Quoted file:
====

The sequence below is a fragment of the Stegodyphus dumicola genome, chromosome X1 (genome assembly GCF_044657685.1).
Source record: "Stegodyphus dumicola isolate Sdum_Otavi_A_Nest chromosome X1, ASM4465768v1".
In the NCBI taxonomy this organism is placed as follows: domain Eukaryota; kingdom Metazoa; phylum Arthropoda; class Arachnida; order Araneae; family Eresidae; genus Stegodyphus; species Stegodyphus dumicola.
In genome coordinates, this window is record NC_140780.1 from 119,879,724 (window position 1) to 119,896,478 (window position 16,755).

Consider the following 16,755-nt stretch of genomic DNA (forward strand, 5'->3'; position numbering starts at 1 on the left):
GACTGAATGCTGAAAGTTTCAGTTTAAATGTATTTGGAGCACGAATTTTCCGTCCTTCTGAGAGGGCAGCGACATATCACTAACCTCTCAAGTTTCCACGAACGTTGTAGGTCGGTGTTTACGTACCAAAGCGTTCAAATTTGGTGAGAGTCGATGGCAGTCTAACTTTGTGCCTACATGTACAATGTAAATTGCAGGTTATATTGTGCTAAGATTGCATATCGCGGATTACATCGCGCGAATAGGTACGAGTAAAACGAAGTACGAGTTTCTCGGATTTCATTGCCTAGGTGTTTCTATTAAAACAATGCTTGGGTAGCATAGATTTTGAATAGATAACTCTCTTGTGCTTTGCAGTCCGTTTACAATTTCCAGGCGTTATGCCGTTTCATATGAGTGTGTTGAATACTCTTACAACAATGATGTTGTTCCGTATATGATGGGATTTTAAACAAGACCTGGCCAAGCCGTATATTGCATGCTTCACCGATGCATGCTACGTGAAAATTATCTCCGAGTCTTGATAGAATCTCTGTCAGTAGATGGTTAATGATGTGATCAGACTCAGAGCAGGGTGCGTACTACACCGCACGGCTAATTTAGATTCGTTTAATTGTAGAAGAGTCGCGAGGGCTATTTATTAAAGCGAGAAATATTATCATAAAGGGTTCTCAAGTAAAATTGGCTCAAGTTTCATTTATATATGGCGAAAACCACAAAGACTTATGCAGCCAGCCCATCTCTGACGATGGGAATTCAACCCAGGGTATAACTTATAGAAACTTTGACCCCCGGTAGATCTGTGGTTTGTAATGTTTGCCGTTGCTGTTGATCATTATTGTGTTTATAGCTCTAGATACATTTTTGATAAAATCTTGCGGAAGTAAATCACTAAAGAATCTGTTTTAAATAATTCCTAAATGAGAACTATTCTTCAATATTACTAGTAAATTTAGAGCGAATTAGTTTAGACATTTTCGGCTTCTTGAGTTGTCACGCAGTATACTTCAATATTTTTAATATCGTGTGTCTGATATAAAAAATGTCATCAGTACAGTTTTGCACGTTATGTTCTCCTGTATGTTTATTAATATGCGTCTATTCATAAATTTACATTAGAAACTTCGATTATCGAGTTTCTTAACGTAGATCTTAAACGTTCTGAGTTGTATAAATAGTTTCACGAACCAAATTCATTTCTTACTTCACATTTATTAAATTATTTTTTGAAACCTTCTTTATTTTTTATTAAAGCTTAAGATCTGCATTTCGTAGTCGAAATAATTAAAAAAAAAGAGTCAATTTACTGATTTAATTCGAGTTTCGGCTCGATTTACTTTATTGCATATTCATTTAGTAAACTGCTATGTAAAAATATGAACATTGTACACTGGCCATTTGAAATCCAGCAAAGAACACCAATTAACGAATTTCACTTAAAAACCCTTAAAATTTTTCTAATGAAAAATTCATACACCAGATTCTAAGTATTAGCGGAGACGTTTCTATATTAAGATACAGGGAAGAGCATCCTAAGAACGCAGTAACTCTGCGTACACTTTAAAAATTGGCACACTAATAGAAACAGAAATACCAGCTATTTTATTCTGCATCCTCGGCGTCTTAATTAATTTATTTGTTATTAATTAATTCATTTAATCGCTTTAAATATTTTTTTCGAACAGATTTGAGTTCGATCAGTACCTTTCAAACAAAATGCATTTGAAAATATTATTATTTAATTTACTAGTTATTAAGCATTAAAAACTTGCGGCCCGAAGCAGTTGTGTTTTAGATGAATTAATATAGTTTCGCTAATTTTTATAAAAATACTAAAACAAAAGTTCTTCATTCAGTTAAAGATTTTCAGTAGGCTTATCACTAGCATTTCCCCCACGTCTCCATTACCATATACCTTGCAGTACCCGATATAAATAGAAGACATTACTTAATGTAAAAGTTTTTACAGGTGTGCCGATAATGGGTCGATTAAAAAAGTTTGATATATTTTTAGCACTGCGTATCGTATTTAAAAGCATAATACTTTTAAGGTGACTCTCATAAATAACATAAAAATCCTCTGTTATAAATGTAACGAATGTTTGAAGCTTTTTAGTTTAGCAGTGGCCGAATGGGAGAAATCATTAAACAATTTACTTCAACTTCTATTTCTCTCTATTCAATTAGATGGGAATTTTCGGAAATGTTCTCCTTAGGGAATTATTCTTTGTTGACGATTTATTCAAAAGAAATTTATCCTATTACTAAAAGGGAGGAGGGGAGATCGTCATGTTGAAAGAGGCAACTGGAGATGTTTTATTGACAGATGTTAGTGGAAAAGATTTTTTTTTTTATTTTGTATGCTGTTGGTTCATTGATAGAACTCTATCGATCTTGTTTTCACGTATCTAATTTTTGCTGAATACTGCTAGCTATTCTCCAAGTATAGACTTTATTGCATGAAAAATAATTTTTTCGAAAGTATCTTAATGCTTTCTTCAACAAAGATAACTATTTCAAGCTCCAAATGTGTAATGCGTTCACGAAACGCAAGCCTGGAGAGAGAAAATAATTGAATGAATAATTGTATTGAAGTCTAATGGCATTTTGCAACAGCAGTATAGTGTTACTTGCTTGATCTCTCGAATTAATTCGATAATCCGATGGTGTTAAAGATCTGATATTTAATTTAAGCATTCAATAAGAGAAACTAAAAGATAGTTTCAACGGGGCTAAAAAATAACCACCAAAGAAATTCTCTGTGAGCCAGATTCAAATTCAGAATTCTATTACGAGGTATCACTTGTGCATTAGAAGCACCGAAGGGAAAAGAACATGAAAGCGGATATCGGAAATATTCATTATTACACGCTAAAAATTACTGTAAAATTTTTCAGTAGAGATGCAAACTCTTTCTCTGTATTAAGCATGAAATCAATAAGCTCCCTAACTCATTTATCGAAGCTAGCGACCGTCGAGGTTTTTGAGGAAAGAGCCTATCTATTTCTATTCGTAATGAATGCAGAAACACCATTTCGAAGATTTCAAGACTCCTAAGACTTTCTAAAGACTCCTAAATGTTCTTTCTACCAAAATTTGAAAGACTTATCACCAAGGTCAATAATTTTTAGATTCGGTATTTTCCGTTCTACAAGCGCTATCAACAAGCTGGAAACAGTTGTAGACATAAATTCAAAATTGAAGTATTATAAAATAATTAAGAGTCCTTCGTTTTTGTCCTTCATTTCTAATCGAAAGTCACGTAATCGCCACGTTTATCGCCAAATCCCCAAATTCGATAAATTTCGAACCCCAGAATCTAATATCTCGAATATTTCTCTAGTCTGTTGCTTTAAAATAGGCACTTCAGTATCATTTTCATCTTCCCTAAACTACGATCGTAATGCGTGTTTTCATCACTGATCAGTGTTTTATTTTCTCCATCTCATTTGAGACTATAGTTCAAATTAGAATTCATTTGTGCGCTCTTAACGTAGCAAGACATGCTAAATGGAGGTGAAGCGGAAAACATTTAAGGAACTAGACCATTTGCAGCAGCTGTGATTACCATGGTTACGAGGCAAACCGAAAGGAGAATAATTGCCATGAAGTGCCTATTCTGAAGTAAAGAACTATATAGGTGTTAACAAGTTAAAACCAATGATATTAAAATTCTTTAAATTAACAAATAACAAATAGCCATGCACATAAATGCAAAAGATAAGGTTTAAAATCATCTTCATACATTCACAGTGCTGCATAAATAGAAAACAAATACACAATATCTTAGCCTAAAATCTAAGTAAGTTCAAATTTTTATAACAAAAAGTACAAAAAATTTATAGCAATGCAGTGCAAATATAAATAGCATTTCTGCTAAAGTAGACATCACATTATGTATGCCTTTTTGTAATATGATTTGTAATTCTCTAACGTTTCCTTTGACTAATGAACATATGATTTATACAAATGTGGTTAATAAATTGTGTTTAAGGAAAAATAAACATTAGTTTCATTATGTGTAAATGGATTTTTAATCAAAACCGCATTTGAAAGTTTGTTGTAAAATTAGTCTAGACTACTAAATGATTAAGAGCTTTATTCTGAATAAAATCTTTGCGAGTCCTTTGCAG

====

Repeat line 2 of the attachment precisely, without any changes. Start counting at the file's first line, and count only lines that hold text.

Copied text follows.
Source record: "Stegodyphus dumicola isolate Sdum_Otavi_A_Nest chromosome X1, ASM4465768v1".